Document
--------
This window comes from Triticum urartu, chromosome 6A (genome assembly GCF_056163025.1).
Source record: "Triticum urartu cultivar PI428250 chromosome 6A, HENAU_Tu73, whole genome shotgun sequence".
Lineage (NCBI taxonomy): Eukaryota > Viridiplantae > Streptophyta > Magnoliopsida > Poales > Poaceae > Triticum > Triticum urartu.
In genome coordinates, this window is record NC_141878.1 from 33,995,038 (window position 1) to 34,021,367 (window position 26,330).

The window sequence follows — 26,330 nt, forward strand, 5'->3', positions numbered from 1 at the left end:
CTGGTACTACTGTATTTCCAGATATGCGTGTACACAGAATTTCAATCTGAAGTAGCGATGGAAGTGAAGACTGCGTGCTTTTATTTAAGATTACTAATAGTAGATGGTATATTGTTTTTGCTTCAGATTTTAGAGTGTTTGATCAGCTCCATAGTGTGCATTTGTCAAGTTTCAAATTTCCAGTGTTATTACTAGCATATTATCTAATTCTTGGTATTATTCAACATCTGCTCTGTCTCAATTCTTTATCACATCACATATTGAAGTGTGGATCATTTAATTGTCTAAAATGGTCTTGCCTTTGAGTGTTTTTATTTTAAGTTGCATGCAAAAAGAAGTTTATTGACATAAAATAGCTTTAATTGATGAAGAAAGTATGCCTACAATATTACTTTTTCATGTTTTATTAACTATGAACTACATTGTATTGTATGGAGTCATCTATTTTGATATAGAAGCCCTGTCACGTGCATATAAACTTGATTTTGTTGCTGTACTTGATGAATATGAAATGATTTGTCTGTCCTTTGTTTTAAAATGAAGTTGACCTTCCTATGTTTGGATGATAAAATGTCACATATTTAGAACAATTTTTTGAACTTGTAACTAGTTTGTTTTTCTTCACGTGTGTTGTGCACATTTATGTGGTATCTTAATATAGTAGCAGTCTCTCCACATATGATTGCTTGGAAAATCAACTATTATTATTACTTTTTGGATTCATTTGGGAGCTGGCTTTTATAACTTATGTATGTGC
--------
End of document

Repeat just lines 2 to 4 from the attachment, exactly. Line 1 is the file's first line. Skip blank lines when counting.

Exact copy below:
Source record: "Triticum urartu cultivar PI428250 chromosome 6A, HENAU_Tu73, whole genome shotgun sequence".
Lineage (NCBI taxonomy): Eukaryota > Viridiplantae > Streptophyta > Magnoliopsida > Poales > Poaceae > Triticum > Triticum urartu.
In genome coordinates, this window is record NC_141878.1 from 33,995,038 (window position 1) to 34,021,367 (window position 26,330).